This technique is what rental property owners view as the best way to increase the value of their assets. They use what's often referred to as the nuisance rental increase. Small increases in rental prices become a nuisance to renters but no more. As a result, occupancy remains the same while revenue increases substantially at the margin.
For businesses elsewhere, it is not as simple. Often, customers can walk away without having to bring in a U-haul. Price elasticity is much more difficult to anticipate. As a result, price increases risk damaging client relationships or even loss of share. Because sales teams are strong detractors of any corporate plan to increase selling prices, it is safe to assume that all companies struggle pushing inflation to their customers.
This is something that the Federal Reserve understands well. They take advantage of the fact that the market displays plenty of friction when trying to pass inflation from input to output. What this means is that businesses everywhere are the first to suffer when the economy experiences inflationary pressures. Because profits decrease one dollar for every dollar of cost increases, the associated damage to businesses is high. Yet, businesses still find it difficult to efficiently transfer inflation to their customers .
The fact that raising prices is difficult makes it noteworthy when empirical evidence uncovers a wave of increases. Usually, businesses will hold until they can no longer sustain the pressure. Then, suddenly prices increase by quite a bit. This would be analogous to a dike break.
I have observed costs at Costco increasing by a large percentage: in some cases over 10%. Costco is a great indicator of what the consumers will experience because they follow a strict policy of always marking all products exactly 10% above their cost. This means that any increases reflect actual cost changes at their vendors and not within Costco. So, price increases throughout the store result from price increases throughout their supplier network. As almost all important American consumer companies sell through Costco, their increases are quite responsive to market movements. Unlike Costco, most other companies retailing goods to consumers raise prices after a central decision at corporate, which masks market gyrations.
Another sign of accelerating inflation comes from the transportation sector. Transportation affects the cost of all products. If you ever wonder how is it that there is a large difference between the cost of a coffee bean at the farmer and at the store, you probably get an idea of the costs of transportation contained within the products that you buy. Yes, Starbucks makes a good profit for themselves. Yet, transportation costs are a substantial part of the price of the final product.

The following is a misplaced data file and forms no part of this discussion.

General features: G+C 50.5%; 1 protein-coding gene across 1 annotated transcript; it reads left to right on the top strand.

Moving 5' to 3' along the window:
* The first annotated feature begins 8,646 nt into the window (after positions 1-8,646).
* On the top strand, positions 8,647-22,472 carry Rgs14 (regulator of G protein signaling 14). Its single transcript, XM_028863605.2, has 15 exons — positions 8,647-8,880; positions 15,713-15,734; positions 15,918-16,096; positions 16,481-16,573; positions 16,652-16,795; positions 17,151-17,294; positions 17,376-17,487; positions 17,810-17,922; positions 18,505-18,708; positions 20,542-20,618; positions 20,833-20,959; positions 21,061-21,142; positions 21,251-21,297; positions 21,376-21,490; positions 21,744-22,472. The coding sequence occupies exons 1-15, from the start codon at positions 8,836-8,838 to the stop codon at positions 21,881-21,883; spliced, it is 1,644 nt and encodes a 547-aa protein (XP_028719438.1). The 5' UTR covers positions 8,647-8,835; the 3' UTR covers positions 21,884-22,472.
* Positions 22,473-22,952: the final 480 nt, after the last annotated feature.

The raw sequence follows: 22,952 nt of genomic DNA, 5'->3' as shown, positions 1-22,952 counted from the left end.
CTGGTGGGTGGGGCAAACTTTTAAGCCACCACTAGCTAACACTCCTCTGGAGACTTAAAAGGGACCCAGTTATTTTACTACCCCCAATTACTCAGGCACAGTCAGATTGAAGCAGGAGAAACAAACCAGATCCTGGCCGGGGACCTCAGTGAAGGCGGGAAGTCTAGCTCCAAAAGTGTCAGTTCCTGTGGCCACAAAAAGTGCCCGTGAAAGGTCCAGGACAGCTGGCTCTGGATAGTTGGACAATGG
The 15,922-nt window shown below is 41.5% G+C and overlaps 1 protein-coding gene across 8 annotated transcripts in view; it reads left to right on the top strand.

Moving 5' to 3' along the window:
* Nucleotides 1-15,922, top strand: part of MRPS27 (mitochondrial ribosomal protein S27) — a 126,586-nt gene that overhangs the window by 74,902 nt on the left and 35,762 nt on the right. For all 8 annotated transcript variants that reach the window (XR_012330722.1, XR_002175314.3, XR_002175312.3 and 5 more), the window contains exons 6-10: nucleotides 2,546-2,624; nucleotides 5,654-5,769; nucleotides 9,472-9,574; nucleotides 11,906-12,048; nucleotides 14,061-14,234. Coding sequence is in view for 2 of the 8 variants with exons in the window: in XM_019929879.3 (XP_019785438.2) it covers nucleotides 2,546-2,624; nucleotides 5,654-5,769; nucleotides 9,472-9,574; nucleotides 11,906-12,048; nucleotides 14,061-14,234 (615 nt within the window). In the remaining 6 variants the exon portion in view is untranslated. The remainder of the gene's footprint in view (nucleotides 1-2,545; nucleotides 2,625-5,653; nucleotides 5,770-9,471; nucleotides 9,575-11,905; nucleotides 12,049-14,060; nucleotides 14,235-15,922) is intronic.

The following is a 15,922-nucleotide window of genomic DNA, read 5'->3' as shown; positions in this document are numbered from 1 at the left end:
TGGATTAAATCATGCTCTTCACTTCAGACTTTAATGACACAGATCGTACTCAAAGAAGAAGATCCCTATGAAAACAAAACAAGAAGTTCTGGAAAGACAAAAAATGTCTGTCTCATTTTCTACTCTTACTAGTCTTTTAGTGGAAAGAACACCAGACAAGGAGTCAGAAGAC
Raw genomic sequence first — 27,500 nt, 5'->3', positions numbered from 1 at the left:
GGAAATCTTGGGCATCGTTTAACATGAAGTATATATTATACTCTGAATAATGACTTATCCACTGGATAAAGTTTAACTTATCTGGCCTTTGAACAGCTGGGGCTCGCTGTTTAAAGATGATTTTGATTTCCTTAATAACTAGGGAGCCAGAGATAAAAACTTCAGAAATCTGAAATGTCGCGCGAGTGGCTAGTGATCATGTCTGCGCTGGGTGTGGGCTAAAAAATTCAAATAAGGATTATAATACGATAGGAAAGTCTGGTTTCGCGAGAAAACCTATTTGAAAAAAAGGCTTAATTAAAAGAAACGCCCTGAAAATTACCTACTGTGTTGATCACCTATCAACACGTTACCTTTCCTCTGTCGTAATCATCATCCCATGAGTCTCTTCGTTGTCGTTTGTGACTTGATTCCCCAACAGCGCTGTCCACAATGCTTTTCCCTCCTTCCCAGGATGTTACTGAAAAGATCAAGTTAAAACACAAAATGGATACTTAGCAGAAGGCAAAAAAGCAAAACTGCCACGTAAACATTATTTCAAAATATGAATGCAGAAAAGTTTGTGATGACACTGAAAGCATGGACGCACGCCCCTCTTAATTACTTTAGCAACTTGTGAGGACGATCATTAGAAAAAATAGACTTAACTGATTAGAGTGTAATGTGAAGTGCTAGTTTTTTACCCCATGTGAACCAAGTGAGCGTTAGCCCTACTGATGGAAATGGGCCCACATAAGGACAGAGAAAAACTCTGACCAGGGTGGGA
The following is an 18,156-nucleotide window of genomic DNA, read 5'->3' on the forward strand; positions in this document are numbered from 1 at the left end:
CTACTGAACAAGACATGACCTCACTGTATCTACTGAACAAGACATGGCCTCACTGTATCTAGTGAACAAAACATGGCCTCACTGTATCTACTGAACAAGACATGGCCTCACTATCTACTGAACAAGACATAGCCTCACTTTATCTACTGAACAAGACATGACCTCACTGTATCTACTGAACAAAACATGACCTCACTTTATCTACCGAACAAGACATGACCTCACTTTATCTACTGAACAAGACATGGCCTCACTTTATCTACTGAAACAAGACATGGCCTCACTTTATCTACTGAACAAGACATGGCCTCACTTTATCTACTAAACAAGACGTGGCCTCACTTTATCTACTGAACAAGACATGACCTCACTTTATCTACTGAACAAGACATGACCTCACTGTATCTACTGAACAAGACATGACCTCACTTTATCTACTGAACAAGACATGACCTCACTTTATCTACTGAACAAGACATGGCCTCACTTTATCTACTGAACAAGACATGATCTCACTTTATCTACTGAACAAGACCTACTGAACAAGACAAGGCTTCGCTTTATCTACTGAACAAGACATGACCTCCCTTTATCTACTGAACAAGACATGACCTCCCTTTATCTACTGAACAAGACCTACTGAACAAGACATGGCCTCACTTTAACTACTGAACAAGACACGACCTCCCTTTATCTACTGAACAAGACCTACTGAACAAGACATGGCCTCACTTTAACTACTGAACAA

I am aware that UPS, FedEx and pretty much all transportation companies charge an additional amount to cover fluctuations in fuel costs. Fuel surcharges were the response to fuel inflation and are directly driven by market changes. But these are not the cost increases I am referring to. Instead, I am addressing the actual transportation rates charged. While many companies pay a discounted version of the official rate, a 6% increase in this rate will still equate to a 6% increase in the discounted rate. So it is easy to see how much inflation customers are experiencing from simply looking at the notices from these shippers to their customers.
If only things like fuel went up, the important stuff, the Fed would simply hide it under the rug. They do it every month in the Core Inflation data they report. But when inflation finally becomes a businesses output across the broad market, no magic trick can hide it. I am seeing evidence of this exact thing happening.
Am I being overzealous? Absolutely, I could be. Perhaps there is no need to start panicking yet. Just note that all discoveries are born from plain observation and that the increases I noticed were not trivial in magnitude; they certainly exceed the 3% long term inflation number.
These increases go past the nuisance level and should be considered. Paul Volcker, former Treasury Secretary, has highlighted that it is important to be aware of any changes in the inflationary environment because of the risks associated with high stimulus by central banks and the potential sudden break higher. The last thing that we need now is for businesses to face another round of profit erosion. Let's keep an eye on inflationary changes.